A red 1978 Pontiac Firebird 400, a yellow 1957 Chrysler Imperial, and cars of all colors filled a section of the Marina Pacifica Shopping Center parking lot for the Great Auto Car Club Rainbow Car Show, Sunday, Sept. 19.
To celebrate car owners and the LGBTQ+ community, the Great Auto Car Show displayed 62 cars of all makes and genres arranged in order of the colors of the rainbow.
“It was a different take on how we can display the field and share the cars and make it fun,” Great Auto car club President, Steven Aaron said.
Great Auto was started in 1983 as an LGBTQ club that gave members a safe space to be out and share their love for cars. The club now has 1000 members of all orientations who throw monthly events all over the state.
While the Great Auto serves as a safe space for LGBTQ car lovers, anyone can be a club member, regardless if they have a car or live in the state. You just have to love cars.
This year, the event highlighted a 1971 Ford Pinto named “Disco Pinto,” that imitated a disco ball, displaying thousands of mirrored tiles that covered the car from top to bottom.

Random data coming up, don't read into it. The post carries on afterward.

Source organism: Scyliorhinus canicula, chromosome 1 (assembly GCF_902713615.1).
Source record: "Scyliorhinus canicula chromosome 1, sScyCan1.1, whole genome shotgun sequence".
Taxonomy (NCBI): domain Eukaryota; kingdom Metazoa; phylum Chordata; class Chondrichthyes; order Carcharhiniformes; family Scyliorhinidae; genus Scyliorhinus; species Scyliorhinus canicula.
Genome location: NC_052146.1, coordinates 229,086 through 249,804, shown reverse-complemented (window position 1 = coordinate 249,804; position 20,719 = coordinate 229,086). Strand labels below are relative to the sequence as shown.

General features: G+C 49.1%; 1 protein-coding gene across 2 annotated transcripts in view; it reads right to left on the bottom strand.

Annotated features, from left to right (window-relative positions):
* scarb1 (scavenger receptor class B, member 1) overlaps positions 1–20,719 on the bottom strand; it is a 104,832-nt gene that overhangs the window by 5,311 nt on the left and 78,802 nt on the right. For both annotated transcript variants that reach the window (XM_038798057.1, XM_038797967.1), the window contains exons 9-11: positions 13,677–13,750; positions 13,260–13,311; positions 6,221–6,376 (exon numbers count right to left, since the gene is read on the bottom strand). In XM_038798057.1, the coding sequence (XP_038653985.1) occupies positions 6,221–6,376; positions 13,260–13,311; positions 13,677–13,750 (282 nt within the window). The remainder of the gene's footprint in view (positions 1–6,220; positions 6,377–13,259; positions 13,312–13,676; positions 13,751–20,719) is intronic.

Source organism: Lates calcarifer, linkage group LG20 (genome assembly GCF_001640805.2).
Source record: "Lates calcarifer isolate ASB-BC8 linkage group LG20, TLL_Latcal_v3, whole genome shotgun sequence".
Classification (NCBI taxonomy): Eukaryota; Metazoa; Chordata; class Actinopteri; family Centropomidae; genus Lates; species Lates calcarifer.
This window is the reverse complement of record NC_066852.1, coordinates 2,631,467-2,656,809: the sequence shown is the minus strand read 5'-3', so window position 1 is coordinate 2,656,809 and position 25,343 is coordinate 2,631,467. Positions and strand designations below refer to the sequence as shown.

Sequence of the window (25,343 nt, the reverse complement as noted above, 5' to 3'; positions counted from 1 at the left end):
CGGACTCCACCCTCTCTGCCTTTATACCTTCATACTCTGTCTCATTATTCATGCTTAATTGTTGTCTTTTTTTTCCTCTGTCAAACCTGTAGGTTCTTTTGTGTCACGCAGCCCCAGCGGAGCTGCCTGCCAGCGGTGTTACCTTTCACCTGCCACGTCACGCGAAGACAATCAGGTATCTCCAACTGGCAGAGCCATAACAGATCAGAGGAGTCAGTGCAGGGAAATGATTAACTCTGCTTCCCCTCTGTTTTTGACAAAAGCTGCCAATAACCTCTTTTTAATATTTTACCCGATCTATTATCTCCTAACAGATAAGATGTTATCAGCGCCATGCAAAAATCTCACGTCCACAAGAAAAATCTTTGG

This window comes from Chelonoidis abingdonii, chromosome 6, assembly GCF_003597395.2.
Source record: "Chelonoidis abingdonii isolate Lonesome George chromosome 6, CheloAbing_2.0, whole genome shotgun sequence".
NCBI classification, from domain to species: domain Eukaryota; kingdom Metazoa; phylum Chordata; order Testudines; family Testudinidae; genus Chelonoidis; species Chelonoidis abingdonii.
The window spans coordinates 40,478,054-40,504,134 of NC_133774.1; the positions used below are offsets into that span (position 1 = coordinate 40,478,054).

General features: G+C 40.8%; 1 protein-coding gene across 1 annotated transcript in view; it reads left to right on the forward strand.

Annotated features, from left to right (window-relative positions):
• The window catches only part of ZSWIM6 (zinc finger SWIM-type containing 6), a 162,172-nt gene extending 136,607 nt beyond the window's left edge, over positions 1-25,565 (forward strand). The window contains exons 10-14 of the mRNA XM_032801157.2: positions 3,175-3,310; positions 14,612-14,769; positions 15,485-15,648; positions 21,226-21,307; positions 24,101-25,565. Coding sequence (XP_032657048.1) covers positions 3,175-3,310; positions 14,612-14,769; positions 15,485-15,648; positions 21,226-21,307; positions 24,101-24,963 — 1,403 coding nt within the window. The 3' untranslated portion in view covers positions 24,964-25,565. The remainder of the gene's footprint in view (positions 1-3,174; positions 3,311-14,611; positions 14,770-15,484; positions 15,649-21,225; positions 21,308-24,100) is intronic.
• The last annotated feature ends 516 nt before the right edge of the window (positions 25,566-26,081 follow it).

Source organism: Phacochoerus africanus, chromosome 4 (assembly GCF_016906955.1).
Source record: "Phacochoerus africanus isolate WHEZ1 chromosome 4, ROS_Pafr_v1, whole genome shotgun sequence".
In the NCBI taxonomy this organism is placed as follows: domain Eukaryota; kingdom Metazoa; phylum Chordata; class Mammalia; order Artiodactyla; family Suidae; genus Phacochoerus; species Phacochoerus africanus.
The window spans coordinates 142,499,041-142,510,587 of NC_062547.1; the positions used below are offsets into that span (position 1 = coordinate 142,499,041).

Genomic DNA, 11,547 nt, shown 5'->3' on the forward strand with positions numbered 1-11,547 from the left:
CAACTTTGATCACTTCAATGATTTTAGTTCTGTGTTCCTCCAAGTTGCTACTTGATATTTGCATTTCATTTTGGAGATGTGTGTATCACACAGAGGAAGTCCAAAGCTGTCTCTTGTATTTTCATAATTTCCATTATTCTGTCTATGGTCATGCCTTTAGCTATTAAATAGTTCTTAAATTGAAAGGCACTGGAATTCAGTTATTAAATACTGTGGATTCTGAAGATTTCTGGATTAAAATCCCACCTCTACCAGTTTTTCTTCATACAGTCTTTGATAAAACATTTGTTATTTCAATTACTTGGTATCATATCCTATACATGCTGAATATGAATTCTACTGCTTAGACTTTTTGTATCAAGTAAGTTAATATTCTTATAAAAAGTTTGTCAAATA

The event also treated guests to live music and had Sam Graham Trio, a jazz band, perform. Attendees were also encouraged to vote for their favorite cars in the categories for best-colored vehicle and the people’s choice award.
Nine awards were handed out, each with a rainbow adorning it and a different colored gemstone to signify the winner of each colored category. A special trophy was presented to the winner of the people’s choice award, including a $50 Starbucks gift card.
Many attendees felt the best thing was interacting with members of the club and with the Long Beach community, following a hiatus put on by the pandemic.
“It’s nice to finally get out and get together with other people,” club member Ian Robinson said “It’s outside and it’s distanced, so most everybody’s pretty respectful about that.”
While the event had many vintage and collector cars, some showed new cars, including Aaron, who owns a 2021 Audi S5 Sportback. The mix of old and new added diversity from the typical car show line-up.
The car show also helped fill the void for those saddened by the Belmont Shores Car show that did not happen this year, including club Director and event planner, Dave Weisbart.
“It’s a big gaping hole in the car culture of Long Beach, not to have Belmont,” Weisbart said. “[This show] is not the scale of that, but the diversity of the cars and getting people out on a beautiful sunny day that isn’t too hot. You couldn’t ask for much more.”